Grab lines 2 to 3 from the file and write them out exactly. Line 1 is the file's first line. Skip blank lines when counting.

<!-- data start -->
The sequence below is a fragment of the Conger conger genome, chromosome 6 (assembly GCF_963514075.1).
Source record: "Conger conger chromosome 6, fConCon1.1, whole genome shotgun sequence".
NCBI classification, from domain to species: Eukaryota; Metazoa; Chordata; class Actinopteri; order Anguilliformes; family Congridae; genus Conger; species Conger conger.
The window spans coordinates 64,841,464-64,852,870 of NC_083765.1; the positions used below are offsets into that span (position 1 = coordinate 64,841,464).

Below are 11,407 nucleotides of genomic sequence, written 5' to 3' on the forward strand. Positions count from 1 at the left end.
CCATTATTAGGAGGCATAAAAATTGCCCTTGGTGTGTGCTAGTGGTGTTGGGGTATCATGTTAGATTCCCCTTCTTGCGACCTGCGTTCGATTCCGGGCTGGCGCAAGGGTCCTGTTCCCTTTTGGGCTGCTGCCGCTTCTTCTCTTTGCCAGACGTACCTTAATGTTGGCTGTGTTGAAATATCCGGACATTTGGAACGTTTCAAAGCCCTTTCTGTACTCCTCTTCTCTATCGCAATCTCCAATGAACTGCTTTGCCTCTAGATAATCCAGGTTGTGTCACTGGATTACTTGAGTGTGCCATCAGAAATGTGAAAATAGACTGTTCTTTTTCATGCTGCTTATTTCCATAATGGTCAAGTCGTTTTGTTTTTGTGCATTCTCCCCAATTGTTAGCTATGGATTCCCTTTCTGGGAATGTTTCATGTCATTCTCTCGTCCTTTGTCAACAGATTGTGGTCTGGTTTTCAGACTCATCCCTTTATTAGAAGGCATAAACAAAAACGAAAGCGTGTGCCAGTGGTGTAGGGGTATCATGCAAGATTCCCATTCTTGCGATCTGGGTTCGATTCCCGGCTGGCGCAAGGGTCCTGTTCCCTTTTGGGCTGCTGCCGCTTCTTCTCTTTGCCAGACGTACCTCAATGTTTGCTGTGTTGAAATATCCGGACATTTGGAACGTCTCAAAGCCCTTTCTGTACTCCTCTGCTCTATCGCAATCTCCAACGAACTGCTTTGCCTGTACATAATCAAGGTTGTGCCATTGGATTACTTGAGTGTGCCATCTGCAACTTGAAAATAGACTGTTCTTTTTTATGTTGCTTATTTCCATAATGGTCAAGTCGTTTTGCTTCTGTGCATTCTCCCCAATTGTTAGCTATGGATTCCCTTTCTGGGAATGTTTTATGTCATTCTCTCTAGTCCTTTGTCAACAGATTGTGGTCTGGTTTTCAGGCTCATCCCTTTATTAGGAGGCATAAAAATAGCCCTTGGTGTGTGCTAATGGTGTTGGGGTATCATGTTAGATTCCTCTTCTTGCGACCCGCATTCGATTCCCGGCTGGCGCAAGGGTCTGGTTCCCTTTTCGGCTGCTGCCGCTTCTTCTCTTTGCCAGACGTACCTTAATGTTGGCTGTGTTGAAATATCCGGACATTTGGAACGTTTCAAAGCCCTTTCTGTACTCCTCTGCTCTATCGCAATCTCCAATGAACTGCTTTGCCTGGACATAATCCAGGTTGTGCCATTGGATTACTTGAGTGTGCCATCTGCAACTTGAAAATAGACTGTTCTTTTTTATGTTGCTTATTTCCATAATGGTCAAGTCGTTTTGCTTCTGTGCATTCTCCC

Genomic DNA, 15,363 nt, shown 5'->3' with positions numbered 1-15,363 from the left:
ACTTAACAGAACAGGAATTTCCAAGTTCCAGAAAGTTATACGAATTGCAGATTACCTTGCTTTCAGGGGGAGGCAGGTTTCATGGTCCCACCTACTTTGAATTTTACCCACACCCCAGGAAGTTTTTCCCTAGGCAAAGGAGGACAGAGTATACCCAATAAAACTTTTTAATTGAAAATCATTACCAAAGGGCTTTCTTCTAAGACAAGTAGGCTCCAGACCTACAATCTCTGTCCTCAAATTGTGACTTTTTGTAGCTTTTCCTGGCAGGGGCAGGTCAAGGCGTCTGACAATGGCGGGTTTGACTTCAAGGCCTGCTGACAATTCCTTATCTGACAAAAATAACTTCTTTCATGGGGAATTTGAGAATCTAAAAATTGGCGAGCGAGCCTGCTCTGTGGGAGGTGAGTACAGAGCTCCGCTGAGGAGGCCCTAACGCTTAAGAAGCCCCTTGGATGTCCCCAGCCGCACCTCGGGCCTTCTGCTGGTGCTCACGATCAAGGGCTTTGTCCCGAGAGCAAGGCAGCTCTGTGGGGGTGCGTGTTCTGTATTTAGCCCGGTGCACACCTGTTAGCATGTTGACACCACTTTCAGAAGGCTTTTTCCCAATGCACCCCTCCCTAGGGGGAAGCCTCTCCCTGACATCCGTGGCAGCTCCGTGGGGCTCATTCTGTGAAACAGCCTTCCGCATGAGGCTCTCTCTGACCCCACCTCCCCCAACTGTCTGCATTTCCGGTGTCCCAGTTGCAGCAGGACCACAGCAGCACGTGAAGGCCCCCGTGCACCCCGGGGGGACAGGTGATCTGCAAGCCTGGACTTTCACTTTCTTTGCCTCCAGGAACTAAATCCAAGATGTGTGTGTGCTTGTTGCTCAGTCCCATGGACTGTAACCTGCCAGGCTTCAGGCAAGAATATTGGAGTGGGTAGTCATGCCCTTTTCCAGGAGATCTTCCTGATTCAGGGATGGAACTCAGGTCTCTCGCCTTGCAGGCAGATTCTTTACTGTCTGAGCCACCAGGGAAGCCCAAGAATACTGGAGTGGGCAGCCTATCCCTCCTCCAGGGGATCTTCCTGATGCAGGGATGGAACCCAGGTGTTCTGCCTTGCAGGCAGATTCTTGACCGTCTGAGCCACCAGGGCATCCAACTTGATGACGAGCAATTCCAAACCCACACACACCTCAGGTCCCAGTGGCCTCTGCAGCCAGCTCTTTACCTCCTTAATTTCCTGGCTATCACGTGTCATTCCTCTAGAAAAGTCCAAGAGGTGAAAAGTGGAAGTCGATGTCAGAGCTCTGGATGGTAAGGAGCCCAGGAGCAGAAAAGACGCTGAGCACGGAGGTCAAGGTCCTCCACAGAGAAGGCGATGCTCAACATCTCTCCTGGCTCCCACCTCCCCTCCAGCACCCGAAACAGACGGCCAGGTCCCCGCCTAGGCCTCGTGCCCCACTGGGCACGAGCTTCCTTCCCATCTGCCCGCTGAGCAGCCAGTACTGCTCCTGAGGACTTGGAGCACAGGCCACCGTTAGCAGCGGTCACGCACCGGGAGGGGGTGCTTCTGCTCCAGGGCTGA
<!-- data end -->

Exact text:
Source record: "Conger conger chromosome 6, fConCon1.1, whole genome shotgun sequence".
NCBI classification, from domain to species: Eukaryota; Metazoa; Chordata; class Actinopteri; order Anguilliformes; family Congridae; genus Conger; species Conger conger.